Chile · Travel


The next four or five blog posts were written over the past month while we were on our housesit. I wasn’t able to post them at the time of writing due to our lack of internet. I will schedule them to post every few days over the two weeks so that you guys can catch up on what we’ve been up to and what’s happening next. . .

Since summer vacation doesn’t end until March 1st down here, vacation rental prices were still outrageous. Israel and I were sitting in our tiny, city apartment in Mendoza trying to figure out where to go next when I stumbled upon this housesitting opportunity on the coast of Chile. Housesitting is a fantastic way for budget travelers to find lodging, to see new places, and to live like a local. The trick with housesitting is: you have to be flexible about dates and places to travel and flexibility is definitely our strong suit. The only problem is that housesits are hard to find, especially in South America and particularly for families. We found this one through a Facebook travel group that I’m in. It was a bit of an emergency sit, since her scheduled sitters didn’t quite work out. We had to be here just a week after we agreed to do the sit, which is why we cut our stay in Mendoza a week short.

We knew we were heading for adventure when our directions to get here were: take any bus going north and ask the driver to let you off at km 178, then jump across the highway guardrail and wait for her under the tree. Lorraine, the homeowner, met us on the side of the highway driving an old, beat up, paneled, white van with the back seats removed. If someone in the States told me and the kids to hop in the back of this van and sit on the mattress we would have run screaming for the police. But this is Chile and she seemed like a nice person.

We are in a tiny town about 3 hours from Santiago. The nearest store is about a mile away from the house, Lorraine drove us there first to pick up groceries and to introduce us to Sarah, the shopkeeper. The town is really just a village with unpaved, dusty, dirt roads and a handful of shops, which include a couple of mini-supermarkets and two hardware stores. The village is growing though, with an increasing number of vacation cabins being built for Santiaguenses looking for a summer getaway. There is a bigger town some miles down the road with a sandy beach, but since we don’t have a car, it’s too far for us to walk. Public transport in rural Chile is not as common as in other South American countries. Taxis are expensive and difficult to find and buses don’t stop just anywhere along the road like in Ecuador.

The house is really a cozy, weathered, cabin on about an acre or two of oceanfront land. Upstairs, where the owner lives, includes a kitchen, bathroom, and open living area that is lined with windows and french doors that show off the fabulous view. Downstairs there is a bedroom and a bathroom with a separate entrance that she uses as an AirBnB. There are also spacious decks off the upstairs and downstairs that face west and south. Lorraine strives to live as close to nature as possible while minimizing her ecological footprint. She reuses wood and all kinds of junk in clever ways, like using old crates as bookshelves, old tires as steps and planters, mattresses as dog beds, or a piece of driftwood to hang pots and pans from in the kitchen. She has a fantastic irrigation system set up to use grey water from the sinks, bathtub, and washer to water her garden. Water is a precious resource down here (as it is everywhere), not only does it have to be trucked in and stored in a cistern, but this part of Chile is quite arid, and receives very little annual rainfall. Staying here has made us think more about our impact on the planet and what we can do in the future to minimize our carbon footprint.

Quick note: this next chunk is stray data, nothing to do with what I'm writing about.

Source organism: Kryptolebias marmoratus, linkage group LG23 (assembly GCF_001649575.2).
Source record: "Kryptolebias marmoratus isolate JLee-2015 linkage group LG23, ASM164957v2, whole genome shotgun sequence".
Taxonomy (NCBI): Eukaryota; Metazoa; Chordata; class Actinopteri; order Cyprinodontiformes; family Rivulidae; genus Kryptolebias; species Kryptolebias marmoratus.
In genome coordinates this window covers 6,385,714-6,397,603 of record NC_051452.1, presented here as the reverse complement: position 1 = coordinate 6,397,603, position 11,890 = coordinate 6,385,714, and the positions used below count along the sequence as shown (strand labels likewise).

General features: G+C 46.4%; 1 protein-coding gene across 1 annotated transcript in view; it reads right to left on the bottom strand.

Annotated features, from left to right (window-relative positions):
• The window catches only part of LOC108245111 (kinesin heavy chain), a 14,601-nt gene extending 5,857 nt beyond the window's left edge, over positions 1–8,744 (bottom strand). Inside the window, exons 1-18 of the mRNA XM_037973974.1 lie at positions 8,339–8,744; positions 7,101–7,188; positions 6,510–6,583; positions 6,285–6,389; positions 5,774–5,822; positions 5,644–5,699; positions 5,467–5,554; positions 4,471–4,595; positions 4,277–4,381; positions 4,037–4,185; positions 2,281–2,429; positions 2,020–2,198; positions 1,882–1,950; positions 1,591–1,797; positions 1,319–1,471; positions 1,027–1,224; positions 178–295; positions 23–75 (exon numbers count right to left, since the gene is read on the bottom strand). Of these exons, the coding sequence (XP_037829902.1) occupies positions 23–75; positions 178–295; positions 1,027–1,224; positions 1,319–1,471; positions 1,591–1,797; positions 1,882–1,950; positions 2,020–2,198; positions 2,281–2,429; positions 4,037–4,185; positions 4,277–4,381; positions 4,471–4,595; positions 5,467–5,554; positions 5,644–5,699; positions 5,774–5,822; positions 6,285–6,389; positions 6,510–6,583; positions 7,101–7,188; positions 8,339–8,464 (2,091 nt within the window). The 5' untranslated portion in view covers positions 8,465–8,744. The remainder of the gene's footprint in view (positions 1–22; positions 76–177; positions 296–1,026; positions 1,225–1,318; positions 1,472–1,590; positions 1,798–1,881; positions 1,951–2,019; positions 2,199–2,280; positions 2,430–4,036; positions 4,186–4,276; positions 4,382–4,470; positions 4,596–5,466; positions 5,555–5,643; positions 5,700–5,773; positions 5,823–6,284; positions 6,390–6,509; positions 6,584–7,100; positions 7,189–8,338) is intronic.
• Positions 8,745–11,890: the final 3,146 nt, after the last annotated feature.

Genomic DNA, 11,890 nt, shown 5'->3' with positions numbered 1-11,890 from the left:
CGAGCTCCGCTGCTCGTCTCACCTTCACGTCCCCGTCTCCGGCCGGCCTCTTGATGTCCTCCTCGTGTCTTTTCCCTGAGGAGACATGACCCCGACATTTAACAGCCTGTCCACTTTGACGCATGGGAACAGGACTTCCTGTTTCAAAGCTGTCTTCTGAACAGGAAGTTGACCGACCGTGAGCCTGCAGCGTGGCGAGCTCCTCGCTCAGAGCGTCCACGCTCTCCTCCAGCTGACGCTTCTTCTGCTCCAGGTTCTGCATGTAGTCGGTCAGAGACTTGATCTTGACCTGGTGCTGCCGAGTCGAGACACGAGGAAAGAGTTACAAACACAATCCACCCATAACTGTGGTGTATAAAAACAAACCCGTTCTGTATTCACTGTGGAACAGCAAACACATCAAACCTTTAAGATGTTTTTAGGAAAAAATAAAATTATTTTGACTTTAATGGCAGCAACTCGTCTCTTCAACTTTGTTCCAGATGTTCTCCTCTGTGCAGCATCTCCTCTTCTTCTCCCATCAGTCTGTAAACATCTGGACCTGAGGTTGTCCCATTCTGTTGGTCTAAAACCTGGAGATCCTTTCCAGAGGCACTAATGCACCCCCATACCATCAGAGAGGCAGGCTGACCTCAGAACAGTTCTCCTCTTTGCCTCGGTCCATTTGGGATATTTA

We’re here not just to look after the house, gardens, and AirBnB, but to care for her four rescue dogs. The owner is a true friend to wildlife and is off filming a nature documentary in Africa. We stayed with her a few days while the dogs became accustomed to us and we became a part of the ‘pack.’ Dogs are cared for much differently in Latin America, with most never using a leash or being held back by a fence and these dogs are no different. While there is a fence that surrounds the property, it’s more of a suggestion to them, and a barrier they can easily get through. Since they aren’t walked on a leash, we have to be careful where we take them. They have no respect for cars and will walk directly in front of them, so we must not take them into town. We stick with exploring the rocky beach and hiking in the pine and eucalyptus forest while walking them on their twice daily walks.

Our internet connection is extremely limited, so we have passed the time with long walks along the beach and through the woods. The boys make art from shells and other interesting things we find along the beach. The boys have been building  Legos, working on school, and exploring outside. We play card games, dominoes, and read lots of books. It’s like camping, but with electricity, a shower, and a washing machine. The view here is something I just can’t get enough of, I’ll take the rocky coastline with constantly changing tide pools over a boring sandy beach any day. Staying in this rustic hideaway, with my desk looking out over the Pacific amazing view makes me feel like a real writer, this is the type of place where Hemingway would feel at home. The beauty is truly inspiring, but is probably better served for someone with true creative vision, not just a family travel blog. Nonetheless I will enjoy it while I have it.


2 thoughts on “Housitting

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